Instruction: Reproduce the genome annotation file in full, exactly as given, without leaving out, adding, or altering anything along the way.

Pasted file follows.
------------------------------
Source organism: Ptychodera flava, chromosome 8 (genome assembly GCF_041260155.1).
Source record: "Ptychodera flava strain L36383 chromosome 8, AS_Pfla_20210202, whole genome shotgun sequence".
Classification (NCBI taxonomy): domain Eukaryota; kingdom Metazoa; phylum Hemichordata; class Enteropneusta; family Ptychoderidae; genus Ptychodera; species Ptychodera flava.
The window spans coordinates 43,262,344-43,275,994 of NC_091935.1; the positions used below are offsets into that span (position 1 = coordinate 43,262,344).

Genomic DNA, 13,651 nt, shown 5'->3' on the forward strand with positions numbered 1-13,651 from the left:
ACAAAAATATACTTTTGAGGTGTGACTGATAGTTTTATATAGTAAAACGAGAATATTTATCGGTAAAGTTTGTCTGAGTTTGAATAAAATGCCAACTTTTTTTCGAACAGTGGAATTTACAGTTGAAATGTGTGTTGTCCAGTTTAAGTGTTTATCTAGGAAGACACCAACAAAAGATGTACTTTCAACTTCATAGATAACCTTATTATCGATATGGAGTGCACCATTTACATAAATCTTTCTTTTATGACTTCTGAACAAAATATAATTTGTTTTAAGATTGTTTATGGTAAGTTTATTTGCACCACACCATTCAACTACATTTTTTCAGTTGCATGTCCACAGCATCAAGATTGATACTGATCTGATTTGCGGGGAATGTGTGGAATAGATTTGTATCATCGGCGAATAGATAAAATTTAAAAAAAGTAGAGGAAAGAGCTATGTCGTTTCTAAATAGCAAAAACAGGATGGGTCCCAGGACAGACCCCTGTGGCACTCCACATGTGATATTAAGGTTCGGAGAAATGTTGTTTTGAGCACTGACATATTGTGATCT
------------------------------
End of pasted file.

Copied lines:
Source organism: Ptychodera flava, chromosome 8 (genome assembly GCF_041260155.1).
Source record: "Ptychodera flava strain L36383 chromosome 8, AS_Pfla_20210202, whole genome shotgun sequence".
Classification (NCBI taxonomy): domain Eukaryota; kingdom Metazoa; phylum Hemichordata; class Enteropneusta; family Ptychoderidae; genus Ptychodera; species Ptychodera flava.
The window spans coordinates 43,262,344-43,275,994 of NC_091935.1; the positions used below are offsets into that span (position 1 = coordinate 43,262,344).

Genomic DNA, 13,651 nt, shown 5'->3' on the forward strand with positions numbered 1-13,651 from the left:
ACAAAAATATACTTTTGAGGTGTGACTGATAGTTTTATATAGTAAAACGAGAATATTTATCGGTAAAGTTTGTCTGAGTTTGAATAAAATGCCAACTTTTTTTCGAACAGTGGAATTTACAGTTGAAATGTGTGTTGTCCAGTTTAAGTGTTTATCTAGGAAGACACCAACAAAAGATGTACTTTCAACTTCATAGATAACCTTATTATCGATATGGAGTGCACCATTTACATAAATCTTTCTTTTATGACTTCTGAACAAAATATAATTTGTTTTAAGATTGTTTATGGTAAGTTTATTTGCACCACACCATTCAACTACATTTTTTCAGTTGCATGTCCACAGCATCAAGATTGATACTGATCTGATTTGCGGGGAATGTGTGGAATAGATTTGTATCATCGGCGAATAGATAAAATTTAAAAAAAGTAGAGGAAAGAGCTATGTCGTTTCTAAATAGCAAAAACAGGATGGGTCCCAGGACAGACCCCTGTGGCACTCCACATGTGATATTAAGGTTCGGAGAAATGTTGTTTTGAGCACTGACATATTGTGATCT